Thursday, September 19, 2019

Best Movie Year Ever: How 1999 Blew Up the Big Screen by Brian Raftery


Title: Best Movie Year Ever:  How 1999 Blew Up the Big Screen
Author: Brian Raftery
Read by:  George Newbern
Publisher: Simon & Shuster Audio
Length: Approximately 10 hours and 55 minutes
Source: Review Copy from Simon & Shuster Audio.  Thank-you!

Words cannot express how much I enjoyed this audiobook.  I love movies and books . . . and listening to an audiobook about movies is right up my ally.  Even better is that I was 21 years old in 1999 so I will go along with the thesis that 1999 was a premiere year for movies.  I always have read and heard how 1939 was the premiere movie year so it was interesting to listen to a new perspective, and one that is more current. 

I was surprised listening to this audiobook just how many excellent movies came out in 1999:  Fight Club, Office Space, The Matrix, The Sixth Sense, 10 Things I Hate About You are just a few examples and all movies I love.  As a young woman, I was in college, and watching these movies either at the theatre or on videotape.  I remember watching The Blair Witch project on campus with the cheap movies that would play weekly through the year. 

This audiobook had a great narrator who made it interesting to listen to – I love his conversational, enthused tone.  He made the audiobook like a conversation I would have with a friend about movies.  It was very entertaining.

I had not watched all of the movies that were mentioned, but I found it all interesting.  Author Brian Raftery masterfully gives not only a summary of what the movie is about, but what made it special and capture the imagination of people in 1999.  There were insights into how the movie was made, marketed, and released.  It also had interviews from those involved in the making of the movie from the actors, actresses, directors, etc.  It discussed why the movie fit into what people were feeling at the time.  It was fascinating, even learning about movies that I have not seen.

I’ll admit I loved when favorite movie critics from the 90’s (example Owen Gleiberman from Entertainment Weekly) and Premiere magazine were mentioned.  I was a subscriber to both Entertainment Weekly and Premiere at the time and it was a great blast from the past. 

I really liked the discussion about how the proliferation of indie movies at the time allowed freedom, experimentation, and unique movies.  It made me sad that we don’t see that now, but author Brian Raftery made a case for TV having taken over the mantel shortly afterwards with the Sopranos and how now many of the new daring movies are shown on streaming services.  It was a very interesting discussion point. 

Overall, Best Movie Year Ever:  How 1999 Blew Up the Big Screen is a fascinating audiobook for those that love movies and late 90’s culture or who would like to learn about it.    I would love to listen to more audiobooks like this.  Does anyone else know of other good books about movies?  I hope Brian Raftery writes more books!

Tuesday, September 17, 2019

The Lost Daughter by Gill Paul (TLC Book Tour Review)


A family with their five children were gunned down in the night.  This would be a tragedy in any age, but when this tragedy befell the Romanovs, the last ruling family in Russia, it’s a tragedy that has captured the public’s imagination for the past 100 years.  The question always lingers, did any of the family survive?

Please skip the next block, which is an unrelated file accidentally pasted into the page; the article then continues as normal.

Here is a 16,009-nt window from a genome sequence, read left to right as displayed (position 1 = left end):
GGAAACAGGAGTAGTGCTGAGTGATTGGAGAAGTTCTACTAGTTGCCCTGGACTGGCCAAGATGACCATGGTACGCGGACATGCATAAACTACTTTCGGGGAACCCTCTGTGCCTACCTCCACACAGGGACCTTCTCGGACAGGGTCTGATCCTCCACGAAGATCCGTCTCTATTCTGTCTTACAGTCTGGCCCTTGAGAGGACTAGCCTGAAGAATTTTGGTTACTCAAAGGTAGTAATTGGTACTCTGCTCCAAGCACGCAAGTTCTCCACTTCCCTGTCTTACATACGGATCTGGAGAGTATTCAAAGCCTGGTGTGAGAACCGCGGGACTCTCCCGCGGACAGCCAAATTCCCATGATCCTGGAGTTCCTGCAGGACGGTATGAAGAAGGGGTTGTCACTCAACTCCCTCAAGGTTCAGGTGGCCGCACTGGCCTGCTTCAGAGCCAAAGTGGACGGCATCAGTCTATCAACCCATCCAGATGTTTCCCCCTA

I have been intrigued by this mystery since I was a young girl.  I remember watching an Unsolved Mysteries episode about it in my youth.  This led me to read books about Anastasia and the Romanovs.  I was sure Anastasia had survived.  I was devastated when the bodies were found, but I always still have the hope that someone did survive.

The Lost Daughter tells two parallel stories.  Maria is the middle daughter of the Romanov family.  She feels unloved at times by her family, and the stress of the imprisonment.  She is a vivacious teenager and dreams of romance.  She tries to befriend their guards, but it leads to trouble for both herself and her family.  When the fateful night occurs, it is her friendship with her guards that allows her to survive.  Trying to keep her history secret, Maria lives through tumultuous times in Russia and through great love and lose.  Will Maria’s secret get out?  Will her family survive?

Val Doyle is a housewife in 1970’s Australia.  She grew up with an abusive father and an absent mother.  As an adult she has a beloved daughter, but she is married to an abusive man.  After getting a phone call from a nursing home about her estranged father, Val discovers that he has been telling everyone that he didn’t mean to hurt anyone and about blood everywhere.  Val starts to dig into her past.  Where did her mother go?  What is her father talking about?  What is his mysterious past in Russia?  Will Val be able to set herself free from her abusive husband?

I LOVED this novel and couldn’t put it down over the Labor Day weekend.  It was a wonderful historical fiction story that gave a great insight into what life in Russia was like during the revolution and immediately afterwards.  It gave me a lot to think about.  The personal stories of both Maria and Val were both riveting.  Sometimes in duel narratives, one story is stronger than the other.  In this case, both narratives were equally intriguing and I found myself constantly wondering what would happen next in both stories.  I loved that Val had a coming of age story in her 30’s to really discover her past and who she is moving forward.  I would love to read more novels written by Gil Paul.